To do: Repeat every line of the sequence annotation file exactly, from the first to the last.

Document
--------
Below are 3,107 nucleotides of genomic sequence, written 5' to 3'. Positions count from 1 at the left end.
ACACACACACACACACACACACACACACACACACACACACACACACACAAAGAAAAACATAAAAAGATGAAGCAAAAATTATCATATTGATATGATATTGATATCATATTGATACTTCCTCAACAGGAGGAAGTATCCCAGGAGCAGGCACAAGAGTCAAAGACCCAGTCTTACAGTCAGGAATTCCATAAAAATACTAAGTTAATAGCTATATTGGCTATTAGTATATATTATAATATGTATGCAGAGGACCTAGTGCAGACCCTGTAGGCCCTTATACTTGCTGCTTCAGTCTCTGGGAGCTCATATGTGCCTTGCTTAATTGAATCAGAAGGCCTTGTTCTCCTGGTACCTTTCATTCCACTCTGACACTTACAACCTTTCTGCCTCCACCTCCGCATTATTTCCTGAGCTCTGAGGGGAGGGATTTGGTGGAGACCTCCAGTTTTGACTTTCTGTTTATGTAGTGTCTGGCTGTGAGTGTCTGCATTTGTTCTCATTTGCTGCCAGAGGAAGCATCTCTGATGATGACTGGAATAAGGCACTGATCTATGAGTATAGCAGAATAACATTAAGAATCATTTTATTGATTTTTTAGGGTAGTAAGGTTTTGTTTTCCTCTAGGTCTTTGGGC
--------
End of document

Below are 3,107 nucleotides of genomic sequence, written 5' to 3'. Positions count from 1 at the left end.
ACACACACACACACACACACACACACACACACACACACACACACACACAAAGAAAAACATAAAAAGATGAAGCAAAAATTATCATATTGATATGATATTGATATCATATTGATACTTCCTCAACAGGAGGAAGTATCCCAGGAGCAGGCACAAGAGTCAAAGACCCAGTCTTACAGTCAGGAATTCCATAAAAATACTAAGTTAATAGCTATATTGGCTATTAGTATATATTATAATATGTATGCAGAGGACCTAGTGCAGACCCTGTAGGCCCTTATACTTGCTGCTTCAGTCTCTGGGAGCTCATATGTGCCTTGCTTAATTGAATCAGAAGGCCTTGTTCTCCTGGTACCTTTCATTCCACTCTGACACTTACAACCTTTCTGCCTCCACCTCCGCATTATTTCCTGAGCTCTGAGGGGAGGGATTTGGTGGAGACCTCCAGTTTTGACTTTCTGTTTATGTAGTGTCTGGCTGTGAGTGTCTGCATTTGTTCTCATTTGCTGCCAGAGGAAGCATCTCTGATGATGACTGGAATAAGGCACTGATCTATGAGTATAGCAGAATAACATTAAGAATCATTTTATTGATTTTTTAGGGTAGTAAGGTTTTGTTTTCCTCTAGGTCTTTGGGC